At the MIT School of Architecture + Planning (SA+P), we believe that humanity’s toughest problems occupy the same ground as their solutions: the space between people and their environment. This is our territory. From the day MIT opened its doors and introduced Course 4 as the nation’s first academic program in architecture, our faculty, students, and alumni have explored the human landscape to discover—and deliver—better futures.
Since its founding 80 years ago, the Department of Urban Studies and Planning at MIT has consistently been rated the premier planning school in the world. We are home to the largest urban planning faculty in the United States and enjoy the advantage of operating within the context of MIT’s culture of innovation and interdisciplinary knowledge creation. We see as our mission to educate students while advancing theory and practice in areas of scholarship that will best serve the nation and the world in the twenty-first century.
We are committed to generating and disseminating knowledge, and to working with communities, governments, and industry to bring this knowledge to bear on the world's most pressing challenges. We provide our students with an education that combines rigorous academic study and the excitement of discovery with active engagement in the practice of place-making.
Our goal is to apply advanced analysis and design to understand and solve pressing urban and environmental problems. To this end, the department fosters a culture of learning by doing, while also supporting the development of influential theories in the areas of urban planning and design, economic development, and environmental policymaking. By complementing more traditional seminars with studios, workshops, and practica, our faculty, students, and researchers are able to translate path-breaking ideas into practical and enduring solutions.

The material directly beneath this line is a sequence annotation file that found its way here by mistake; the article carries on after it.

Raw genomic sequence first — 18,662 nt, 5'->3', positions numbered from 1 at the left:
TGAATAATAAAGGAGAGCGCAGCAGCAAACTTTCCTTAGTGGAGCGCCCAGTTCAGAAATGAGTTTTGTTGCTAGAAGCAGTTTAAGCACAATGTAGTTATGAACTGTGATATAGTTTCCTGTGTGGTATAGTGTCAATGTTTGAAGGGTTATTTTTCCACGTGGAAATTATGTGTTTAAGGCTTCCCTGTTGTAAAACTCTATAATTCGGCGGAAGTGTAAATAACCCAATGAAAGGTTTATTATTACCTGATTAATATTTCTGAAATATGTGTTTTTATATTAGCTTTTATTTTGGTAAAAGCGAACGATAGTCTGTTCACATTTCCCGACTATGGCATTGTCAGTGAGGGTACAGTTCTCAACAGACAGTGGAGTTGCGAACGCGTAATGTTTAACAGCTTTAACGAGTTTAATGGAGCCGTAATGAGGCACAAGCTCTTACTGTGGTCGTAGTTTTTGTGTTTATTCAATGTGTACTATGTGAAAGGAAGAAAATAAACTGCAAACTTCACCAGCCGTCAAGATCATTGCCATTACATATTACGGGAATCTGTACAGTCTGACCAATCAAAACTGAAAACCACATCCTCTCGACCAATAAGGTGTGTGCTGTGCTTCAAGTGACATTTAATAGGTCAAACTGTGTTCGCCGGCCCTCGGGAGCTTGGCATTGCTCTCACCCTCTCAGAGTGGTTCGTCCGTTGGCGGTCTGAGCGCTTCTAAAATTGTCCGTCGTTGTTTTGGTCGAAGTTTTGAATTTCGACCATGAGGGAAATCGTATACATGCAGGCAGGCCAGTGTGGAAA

SPURS program provides the opportunity for mid-career professionals who are or will be shaping policy in developing countries to further develop their planning and problem-solving capacities. Each academic year, 15 to 18 qualified individuals carry out a program of study and research focusing on the problems of urban and regional change within the broader context of development.
SPURS Fellows come from an extraordinary range of backgrounds and experiences. Over the past 50 years, more than 707 Fellows have come from over 120 countries. They are drawn from such varied fields as architecture, sociology, economics, government and business, or from any field in which there is a concern with problems of development. They are exposed to new theories and approaches from other Fellows, faculty, and other practitioners-ideas which they can later apply in their home countries.
SPECIAL BENEFECTOR: ABDULAZIZ ALKHEDHEIRI
Abdulaziz Alkhedheiri, former minister of Culture and Information of the Kingdom of Saudi Arabia, former deputy governor of the Makkah Region and former Governor of Makka City, Saudi Arabia, and SPURS alumnus. Dr. Alkhedheiri received his PhD in strategic planning at London University in 1996, Master in City Planning at MIT in 1990, and a SPURS Fellow in 1988.